The first time Asia Argento appears in Catherine Breillat‘s “The Last Mistress,” she fills the frame, reclining on a couch with devilish confidence as her character, Vellini, discusses the upcoming marriage of Ryno (Fu’ad Ait Aattou), her lover of ten years, to another woman. It’s an appropriate entrance for a woman who could fittingly be described as a force of nature — a “goddess of capriciousness,” as one character calls her — someone who trembles with erotic delight as she climaxes on a tiger-skin rug, moans with unfathomable grief clutching the corpse of a loved one, and drinks blood from a man’s bullet wound with carnal glee.
She is touchingly human and fiercely animal, and the actress brings her to life with captivating ferocity. Argento feels vaguely out of place in Breillat’s film, a creature of the 21st century somehow transported to the 19th, but Breillat uses this incongruity to excellent effect. The illegitimate daughter of an Italian princess and a Spanish matador, Vellini belongs no more to July Monarchy-era France than Argento does. Her defiant nonconformity confers upon the character the status of a perennial outsider, while making the film into an uncommonly playful star text.
Despite its mercurial and provocative female protagonist, though, “The Last Mistress” finds the frequently audacious Breillat in an appealingly subdued and conventional place. Based on a novel by Jules Barbey d’Aurevilly, the film picks up in 1835 Paris, a few days before Ryno’s marriage to Hermangarde (Roxane Mesquida). To convince his bride’s grandmother, the marquise de Flers (Claude Sarraute), of the genuineness of his love, he discloses all of the details of his decade-long affair with Vellini, from its tumultuous beginning to its protracted conclusion. The marquise listens with lurid, drunken fascination. Breillat spices Ryno’s recollections with a few frank sex scenes, a couple of bloody messes (one poor rooster gets his throat slit; and I, for one, wouldn’t trust Asia Argento with a knife or a whip), and a loopy (or inspired?) detour to Algeria, but for the most part, “The Last Mistress” plays as a straightforward and quite lovely period drama (with excellent work from production designer Francois-Renaud Labarthe and costumer Anais Romand, who frequently outfits Argento in striking blacks, oranges, and reds) that slowly accumulates thematic resonance and emotional heft.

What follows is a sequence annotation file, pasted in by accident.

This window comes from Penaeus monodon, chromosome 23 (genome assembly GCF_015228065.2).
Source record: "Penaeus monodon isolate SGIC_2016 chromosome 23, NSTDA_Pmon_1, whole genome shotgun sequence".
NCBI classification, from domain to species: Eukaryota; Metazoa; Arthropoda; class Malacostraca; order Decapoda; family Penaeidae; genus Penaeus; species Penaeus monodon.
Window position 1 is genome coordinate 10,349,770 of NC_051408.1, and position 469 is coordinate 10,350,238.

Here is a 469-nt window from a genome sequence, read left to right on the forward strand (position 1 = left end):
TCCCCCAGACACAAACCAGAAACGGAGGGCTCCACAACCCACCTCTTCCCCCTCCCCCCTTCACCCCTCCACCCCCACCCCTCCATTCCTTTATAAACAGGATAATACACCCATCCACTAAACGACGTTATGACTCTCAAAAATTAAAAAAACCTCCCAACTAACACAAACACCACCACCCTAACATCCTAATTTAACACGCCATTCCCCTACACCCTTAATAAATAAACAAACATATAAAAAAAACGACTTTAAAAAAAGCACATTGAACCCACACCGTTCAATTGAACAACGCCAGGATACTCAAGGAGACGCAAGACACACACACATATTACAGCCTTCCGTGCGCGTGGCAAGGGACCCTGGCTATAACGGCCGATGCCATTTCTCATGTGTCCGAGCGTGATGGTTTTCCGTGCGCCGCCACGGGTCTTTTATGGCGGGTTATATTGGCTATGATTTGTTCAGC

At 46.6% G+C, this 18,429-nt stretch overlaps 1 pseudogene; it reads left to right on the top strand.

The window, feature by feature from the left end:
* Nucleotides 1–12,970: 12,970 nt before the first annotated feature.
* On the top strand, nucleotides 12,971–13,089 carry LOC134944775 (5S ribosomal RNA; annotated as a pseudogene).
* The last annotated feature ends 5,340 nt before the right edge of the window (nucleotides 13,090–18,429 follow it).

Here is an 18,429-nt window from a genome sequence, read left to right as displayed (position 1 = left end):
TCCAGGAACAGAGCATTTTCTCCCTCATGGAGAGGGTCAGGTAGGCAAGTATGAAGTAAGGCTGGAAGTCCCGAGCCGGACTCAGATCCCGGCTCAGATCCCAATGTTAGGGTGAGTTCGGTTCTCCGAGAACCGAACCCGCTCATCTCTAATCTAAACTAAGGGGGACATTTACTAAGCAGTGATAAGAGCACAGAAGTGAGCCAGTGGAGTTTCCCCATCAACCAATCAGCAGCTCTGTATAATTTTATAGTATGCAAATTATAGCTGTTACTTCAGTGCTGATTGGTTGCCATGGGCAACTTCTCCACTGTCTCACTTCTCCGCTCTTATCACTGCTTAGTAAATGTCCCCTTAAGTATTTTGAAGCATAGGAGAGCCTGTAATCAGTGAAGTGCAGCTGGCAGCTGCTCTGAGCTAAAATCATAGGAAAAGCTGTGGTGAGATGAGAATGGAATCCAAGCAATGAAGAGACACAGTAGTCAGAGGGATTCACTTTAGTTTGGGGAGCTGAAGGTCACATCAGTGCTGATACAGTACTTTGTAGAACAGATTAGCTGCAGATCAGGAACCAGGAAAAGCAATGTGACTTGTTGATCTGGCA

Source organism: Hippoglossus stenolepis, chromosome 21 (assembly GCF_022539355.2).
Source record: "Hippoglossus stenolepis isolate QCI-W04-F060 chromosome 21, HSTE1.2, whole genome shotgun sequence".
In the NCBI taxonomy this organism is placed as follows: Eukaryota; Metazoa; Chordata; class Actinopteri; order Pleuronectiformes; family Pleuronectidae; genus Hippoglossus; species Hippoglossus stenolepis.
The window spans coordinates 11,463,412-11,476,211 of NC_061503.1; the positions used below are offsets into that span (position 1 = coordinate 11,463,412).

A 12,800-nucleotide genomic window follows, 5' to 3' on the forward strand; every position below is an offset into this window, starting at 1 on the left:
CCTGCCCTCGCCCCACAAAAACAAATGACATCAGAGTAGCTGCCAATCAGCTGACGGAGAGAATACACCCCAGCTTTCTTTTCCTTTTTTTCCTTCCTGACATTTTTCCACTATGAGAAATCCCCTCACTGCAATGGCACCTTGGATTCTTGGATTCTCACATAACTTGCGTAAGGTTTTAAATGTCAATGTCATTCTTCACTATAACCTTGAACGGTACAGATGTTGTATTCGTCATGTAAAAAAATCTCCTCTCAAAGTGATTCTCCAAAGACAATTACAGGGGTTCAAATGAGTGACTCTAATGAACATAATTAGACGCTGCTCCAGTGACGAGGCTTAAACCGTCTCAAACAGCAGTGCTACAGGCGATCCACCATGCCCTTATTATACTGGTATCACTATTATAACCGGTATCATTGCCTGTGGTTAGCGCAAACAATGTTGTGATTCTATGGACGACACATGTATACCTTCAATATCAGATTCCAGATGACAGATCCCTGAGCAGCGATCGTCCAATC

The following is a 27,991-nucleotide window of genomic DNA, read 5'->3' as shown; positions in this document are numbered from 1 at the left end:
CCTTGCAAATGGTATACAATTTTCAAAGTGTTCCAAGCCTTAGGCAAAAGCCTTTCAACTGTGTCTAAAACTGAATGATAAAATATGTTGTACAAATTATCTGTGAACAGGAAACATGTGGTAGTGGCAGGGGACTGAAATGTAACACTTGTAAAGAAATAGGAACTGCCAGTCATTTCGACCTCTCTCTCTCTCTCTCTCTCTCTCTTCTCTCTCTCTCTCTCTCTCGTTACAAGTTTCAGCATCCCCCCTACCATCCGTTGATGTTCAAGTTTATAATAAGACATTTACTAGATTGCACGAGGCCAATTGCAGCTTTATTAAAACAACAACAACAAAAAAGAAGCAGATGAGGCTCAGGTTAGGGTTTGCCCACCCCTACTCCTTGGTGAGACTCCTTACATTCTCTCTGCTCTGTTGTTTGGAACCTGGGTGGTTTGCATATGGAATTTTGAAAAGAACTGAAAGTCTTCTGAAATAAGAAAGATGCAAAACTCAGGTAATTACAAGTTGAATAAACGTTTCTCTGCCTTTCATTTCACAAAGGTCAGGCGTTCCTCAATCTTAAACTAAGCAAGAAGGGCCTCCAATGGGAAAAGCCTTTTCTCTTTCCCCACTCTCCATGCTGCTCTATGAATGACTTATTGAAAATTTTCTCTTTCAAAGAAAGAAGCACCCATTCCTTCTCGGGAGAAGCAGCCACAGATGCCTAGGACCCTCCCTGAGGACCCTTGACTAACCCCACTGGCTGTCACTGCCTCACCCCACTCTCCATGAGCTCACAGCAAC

Breillat structures the film largely around Ryno’s point-of-view, and as a consequence we tend to see Vellini as Ryno sees her. He narrates their love affair in tight close-ups and long takes, as Breillat’s camera studies his porcelain skin and supple lips. Newcomer Aattou has an arresting natural beauty that contrasts well with Argento’s offbeat sexy-ugly appeal, and with more screen time than anyone else in the film, Aattou brings a sly, playful sensuality and an earnest sensitivity to the role. As he recalls the scandal Vellini caused at the beginning of their relationship by leaving her husband for him, his face registers delight, regret, and wistful desire all at once.
Ryno is given the privilege of telling Vellini’s story, yet she remains elusive even to him, as though even he cannot fully comprehend, still less diffuse, her intoxicating power. When Vellini first acquiesces to Ryno’s advances, she warns him, “Later, you’ll be my slave.” It might be impossible to explain what keeps him in her thrall, but their sex scenes make the appeal somehow immediately obvious. Breillat has earned a reputation as a feminist provocateur, and though “The Last Mistress” does not aspire to the pornographic or political explicitness of a film like “Romance,” Breillat subtly reveals her persistent interest in the power of sex and female sexuality. Vellini may not get a chance to narrate her own story, but Ryno is impotent — in the figurative sense alone — in the face of her mysterious allure.
[Chris Wisniewski is a Reverse Shot staff writer, a regular contributor to Publishers Weekly, and director of education at the Museum of the Moving Image.]